Citigroup Stock Pre-2008: When Investors Can Never Truly Recover

Most of the time, when we discuss stocks that have been irreparably harmed, we are talking about companies that have gone bankrupt, or have seen prices deteriorate so much that investors will never again so the “good old days” (usually this is the result of some kind of technological shift or high fixed costs that can’t realistically be lowered).

Today, I want to talk about a third kind of harm: share dilution.

Citigroup is one of the best companies that comes to mind I can use to illustrate the principle.

Even though no one gets made mocked by the financial media quite like Citigroup (although it does trade positions frequently with Bank of America) in this regard, the truth remains that Citigroup is an immensely profitable banking enterprise. It’s so unpopular and it is involved in so many legal settlements that it is easy to miss if you don’t check out the company’s financial forms and dig through the information yourself, but Citigroup is actually making $14 billion per year in profits. It’s one of the four dozen most profitable enterprises in the world, although you wouldn’t be aware of that fact if you followed the headlines and never got around to studying the company’s actual fundamentals.

Within two years, Citigroup will be as profitable as it was in the years leading up to the financial crisis. So everything is going to work out for long-term shareholders, right?

Citigroup lost $32 billion in 2008. To stay alive, the company had to create equity, and create equity fast. That means creating shares at a time when the stock price had fallen by over 80%, so that the existing shareholders would have to share the wealth with new partners that were entering at once in a lifetime prices, diluting the existing owners substantially.

By the time the financial crisis was over and the final results tallied, almost six new shares got created for every share that had previously been in existence. A share count that had hovered around 500 million grew to 2.8 billion. Things got so bad that Citigroup had to do a 10-for-1 reverse stock split to superficially paper over their own folly; without taking into account dividends, Citigroup’s stock price will have to increase to $500 per share for the old investors to breakeven.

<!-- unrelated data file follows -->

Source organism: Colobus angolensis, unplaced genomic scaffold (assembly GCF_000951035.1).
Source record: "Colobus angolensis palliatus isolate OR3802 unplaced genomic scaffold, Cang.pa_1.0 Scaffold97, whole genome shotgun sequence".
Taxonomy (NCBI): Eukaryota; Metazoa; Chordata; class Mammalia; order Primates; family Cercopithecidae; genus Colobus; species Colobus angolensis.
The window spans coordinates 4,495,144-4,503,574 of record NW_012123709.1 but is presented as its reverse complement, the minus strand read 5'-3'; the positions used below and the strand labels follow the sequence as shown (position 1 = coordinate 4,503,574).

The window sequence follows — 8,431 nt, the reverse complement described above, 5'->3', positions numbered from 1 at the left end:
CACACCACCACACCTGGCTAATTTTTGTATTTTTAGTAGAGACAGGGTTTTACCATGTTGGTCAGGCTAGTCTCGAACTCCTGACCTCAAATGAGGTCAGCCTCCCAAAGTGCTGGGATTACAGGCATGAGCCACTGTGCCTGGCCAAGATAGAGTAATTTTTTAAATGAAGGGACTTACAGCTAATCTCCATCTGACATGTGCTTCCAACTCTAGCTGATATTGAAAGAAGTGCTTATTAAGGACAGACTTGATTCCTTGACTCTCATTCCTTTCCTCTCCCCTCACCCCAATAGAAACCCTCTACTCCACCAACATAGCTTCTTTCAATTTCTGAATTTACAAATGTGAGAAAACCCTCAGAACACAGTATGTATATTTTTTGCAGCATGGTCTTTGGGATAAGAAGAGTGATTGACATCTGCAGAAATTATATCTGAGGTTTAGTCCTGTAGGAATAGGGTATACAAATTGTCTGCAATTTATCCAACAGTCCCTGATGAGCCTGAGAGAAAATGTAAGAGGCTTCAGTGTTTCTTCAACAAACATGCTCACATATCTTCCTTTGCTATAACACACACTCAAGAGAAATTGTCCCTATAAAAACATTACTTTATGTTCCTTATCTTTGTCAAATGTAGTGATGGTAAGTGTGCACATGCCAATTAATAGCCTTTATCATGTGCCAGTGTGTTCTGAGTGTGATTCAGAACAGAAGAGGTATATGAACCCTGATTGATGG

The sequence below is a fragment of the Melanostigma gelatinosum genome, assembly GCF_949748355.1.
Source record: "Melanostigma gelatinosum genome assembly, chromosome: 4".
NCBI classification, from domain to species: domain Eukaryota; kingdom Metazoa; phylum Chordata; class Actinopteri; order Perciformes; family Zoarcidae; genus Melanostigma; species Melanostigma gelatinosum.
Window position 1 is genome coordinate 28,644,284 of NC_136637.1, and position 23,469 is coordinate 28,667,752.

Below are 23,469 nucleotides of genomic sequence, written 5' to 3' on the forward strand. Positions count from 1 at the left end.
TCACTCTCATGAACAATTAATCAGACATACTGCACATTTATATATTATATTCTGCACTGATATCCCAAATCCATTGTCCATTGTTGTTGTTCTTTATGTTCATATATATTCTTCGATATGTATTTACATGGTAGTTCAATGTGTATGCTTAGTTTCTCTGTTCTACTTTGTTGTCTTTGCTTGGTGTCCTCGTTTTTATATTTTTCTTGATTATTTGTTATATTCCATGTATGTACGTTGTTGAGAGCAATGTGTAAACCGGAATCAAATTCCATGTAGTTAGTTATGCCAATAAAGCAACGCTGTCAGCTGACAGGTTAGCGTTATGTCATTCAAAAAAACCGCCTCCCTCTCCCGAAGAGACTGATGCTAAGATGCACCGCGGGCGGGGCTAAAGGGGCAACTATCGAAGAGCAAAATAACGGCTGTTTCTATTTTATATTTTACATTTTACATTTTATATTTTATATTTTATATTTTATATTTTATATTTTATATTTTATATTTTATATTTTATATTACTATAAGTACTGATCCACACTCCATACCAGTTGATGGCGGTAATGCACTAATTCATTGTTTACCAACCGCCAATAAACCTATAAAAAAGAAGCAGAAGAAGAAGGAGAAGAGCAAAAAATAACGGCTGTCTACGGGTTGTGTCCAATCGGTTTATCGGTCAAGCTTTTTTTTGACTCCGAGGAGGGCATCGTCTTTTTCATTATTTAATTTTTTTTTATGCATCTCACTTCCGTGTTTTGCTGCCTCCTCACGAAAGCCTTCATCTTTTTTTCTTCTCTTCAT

Profits will have to increase ten-fold for Citigroup shareholers to get back to where they were in 2007—in other words, you’re looking at a situation where investors will have to wait until 2037 to get back to where they were in 2007. That’s failure. Sure, it’s better than owning Wachovia, but monstrous one-time share dilution is a crippling event that will most assuredly trash an investment for the rest of your life.

How do you avoid companies that engage in catastrophic share dilution? Although companies can get somewhat creative with how they fail, share dilution usually has three warning signs you can look out for: high debt and/or low capital (this is usually exhibited by banks that have forgotten crisis memories and are lowering their Tier 1 Capital ratios and liquid reserves to try and bump profits to meet some quarterly estimate figure), high-fixed costs (think the old General Motors and retail outlets like Border’s and Barnes & Noble), or debt that proves high in hindsight (this is common in the oil and gas industry, where debt loads that appear manageable to an analyst studying the company suddenly becomes crippling if commodity prices dip for an extended period of time, and the company has to issue shares to stay alive).

Now, if you are particularly shrewd, you can come pick up the pieces after the company falls apart—Citigroup is worth at least $67 based on its total book value, and it is making $5 per share in profit. At some point, $2.50 of that will be distributed in dividends (it might take five years or so for the payout ratio to get there), and it could be even higher assuming Citigroup’s total profits are higher in 2019 than 2014.

As it stands, Citigroup is a perfectly healthy bank with a double-digit Tier 1 Capital Ratio making almost $15 billion in net profits. This is a small solace if you owned the company before 2007, because you paid the equivalent of $500 per share and now have to split the profits with six new people. But it is that foul aftertaste that can partially explain why Citigroup is so cheap today, and once it starts raising its dividend in a way that reflects the actual profits it is generating, the investors that buy the stock today are going to see some rapid price increases in short order. The enterprising investor has to be unemotional about the past, and that’s the hard part.